Friday, October 26, 2007

Some of my Favorite Scarecrows #2: Bret Blevins'


I admit it—When artist Bret Blevins' work first appeared in Batman: Shadow of the Bat, I was pretty bummed about it. SOTB had been launched as the brand-new ongoing series that would serve as the new home to the Alan Grant/Norm Breyfogle creative team, then and now my favorite Batman creative team.

Breyfogle left almost immediately though, and Grant soldiered on with various replacements, some of whom had a quirky style that fit in well with Breyfogle's mildly cartoony expressionism (Like Tim Sale and Vince Giarrano), while others not so much (Dan Jurgens, Joe Staton, Mike Collins). With #16, Bret Blevins became the more-or-less regular artist on the series, and his muscular, rounder, softer version of Batman was too far removed from the sharp, angular, dynamic one I'd grown used to seeing in Grant-written stories.

His first story arc was "The God of Fear," a three-parter that ran through #18, and was sort of a soft tie-in to the ongoing "Knightfall" storyline (it had the Knightfall logo in the upper right hand corner, but wasn't numbered as such). It pitted Batman (now being played by Jean-Paul Valley, though still rocking the old suit) and Anarky against The Scarecrow.

By all rights, it should have been a story I loved, but I just couldn't get used to Blevins' versions of these characters (particularly Anarky, whom Breyfogle co-created and thus pretty much defined visually). I'm sure teenage Caleb pounded out an irate letter or two during this story arc on his word processor.

I didn't much care for Blevins' Scarecrow either, as the design allowed for Crane's real eyes and mouth to peek through the holes in the costume, accentuating the fact that he was just a guy in a suit, rather than a guy doing a convincing job of being a supernatural terror (This is the same reason I always despised depictions of Batman with stubble on his chin).


Looking back now, however, not only do I appreciate Blevins' art a lot more than I did as a teenager with too-few comics under my belt (his toothy Joker, which he drew for an origin story in Legends of the Dark Knight #50, is particularly disturbing), but I actually really dig his Scarecrow.

He's not just tall and skinny, but impossibly so, closer to a stick figure than a skeletal one. With his big round head, he resembles a bit of a lollipop in some panels. Blevins' mask actually looks a little more disturbing than the older, feature-less ones. From an aesthetic standpoint, I like the unreality of the more expressionless or cartoonish expressioned masks, but the madman peeking through the face? That's a bit scarier to me, even if it's not quite as cool looking.



Blevins would draw the Scarecrow again in 1995's Batman Annual #19. If you were reading DC back then, that was the year when all the annuals were tied together by a "Year One" theme, giving the origins of the stars. Since Batman already had a year one story (and a year two and year three), his annuals were all turned over to a few of his villains, and Dough Moench wrote the Scarecrow origin, and the tale of his first battle with Batman (Completely different versions of their first encounter were also told by Jeph Loeb and Tim Sale, in a Legends of the Dark Knight Halloween special we'll take a look at later in the week, and more recently by Bruce Jones and Sean Murphy in the movie cash-in Year One: Batman/Scarecrow).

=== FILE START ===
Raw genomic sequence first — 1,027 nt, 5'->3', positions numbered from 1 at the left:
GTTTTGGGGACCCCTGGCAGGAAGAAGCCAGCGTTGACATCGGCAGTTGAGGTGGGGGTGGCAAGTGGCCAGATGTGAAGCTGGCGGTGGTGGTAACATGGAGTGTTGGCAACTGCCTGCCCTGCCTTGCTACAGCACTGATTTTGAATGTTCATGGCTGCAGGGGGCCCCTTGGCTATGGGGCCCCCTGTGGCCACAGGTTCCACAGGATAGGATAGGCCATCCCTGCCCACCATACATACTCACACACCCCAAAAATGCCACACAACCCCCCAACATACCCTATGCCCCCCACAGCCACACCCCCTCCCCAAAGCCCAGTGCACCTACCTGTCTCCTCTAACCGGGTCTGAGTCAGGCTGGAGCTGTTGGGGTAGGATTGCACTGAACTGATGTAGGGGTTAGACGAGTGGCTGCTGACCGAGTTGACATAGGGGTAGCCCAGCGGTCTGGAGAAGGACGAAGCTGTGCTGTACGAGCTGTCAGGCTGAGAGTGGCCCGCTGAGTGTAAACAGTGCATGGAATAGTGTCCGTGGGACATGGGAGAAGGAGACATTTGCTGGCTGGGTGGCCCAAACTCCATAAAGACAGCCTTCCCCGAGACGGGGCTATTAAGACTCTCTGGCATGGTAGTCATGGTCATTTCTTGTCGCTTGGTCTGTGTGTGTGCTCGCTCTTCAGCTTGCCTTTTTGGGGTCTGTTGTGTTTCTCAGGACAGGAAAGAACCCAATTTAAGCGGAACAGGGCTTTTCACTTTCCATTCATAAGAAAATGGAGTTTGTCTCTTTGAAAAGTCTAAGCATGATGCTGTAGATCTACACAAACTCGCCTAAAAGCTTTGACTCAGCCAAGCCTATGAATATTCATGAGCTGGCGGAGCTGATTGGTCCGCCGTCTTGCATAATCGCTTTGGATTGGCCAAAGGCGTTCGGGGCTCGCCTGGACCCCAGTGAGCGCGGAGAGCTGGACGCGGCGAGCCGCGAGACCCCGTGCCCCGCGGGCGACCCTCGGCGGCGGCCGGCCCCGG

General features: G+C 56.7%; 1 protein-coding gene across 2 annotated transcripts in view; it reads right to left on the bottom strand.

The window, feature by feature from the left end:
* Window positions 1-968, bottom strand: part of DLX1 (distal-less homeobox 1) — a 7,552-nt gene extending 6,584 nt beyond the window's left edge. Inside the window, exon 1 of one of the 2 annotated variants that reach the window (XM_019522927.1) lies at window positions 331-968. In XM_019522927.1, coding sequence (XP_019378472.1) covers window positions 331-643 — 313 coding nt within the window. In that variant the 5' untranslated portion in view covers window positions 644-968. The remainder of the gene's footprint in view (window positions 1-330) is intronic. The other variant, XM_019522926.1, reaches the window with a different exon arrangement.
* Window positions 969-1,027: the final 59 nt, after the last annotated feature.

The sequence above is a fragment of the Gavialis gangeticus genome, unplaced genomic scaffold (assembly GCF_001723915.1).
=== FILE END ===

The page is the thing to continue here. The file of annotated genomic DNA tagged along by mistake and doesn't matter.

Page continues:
Moench played up the relation between Jonathan Crane and Ichabod Crane—two tall, skinny, laughed-at fools who shared a surname—and gave Crane some fighting ability, based on his thrashing, spasmodic dancing (One of these two stories featured Scarecrow boasting of his "Crane style" fighting technique to Batman; I can't remember which now).

Blevins' skinny Scarecrow is super-loosed limbed, and he often moves around as if he doesn't have any bones at all, but is really just clothes and straw. I like the weird angles his body contorts into when he's sneaking around or fighting.




Blevins' version of the character seems to have been the most influential of the last decade or so. Many future Scarecrow artists would apparently look to Blevins' for inspiration—Duncan Fegredo in Scarecrow #1, Carl Critchlow in Batman/Scarecrow 3-D #1, Paul Gulacy in crazy-ass Legends of the Dark Knight arc "Terror," Tom Mandrake in his recent two-issue Dectective fill-in story, even the mask Cillian Murphy breifly dons in Batman Begins looks a bit like Blevins' version—making this more or less the definitive version of the Scarecrow for a period.

2 comments:

Mr. Fob said...

I still don't like Blevins's Batman. I enjoyed Alan Grant's stories after Breyfogle left, but SOTB never looked as good again.

Chance said...

I really enjoyed this post a lot. I'm enjoying the art you're talking about, art I never knew existed. I can see how both versions are fearsome, but I do prefer the first.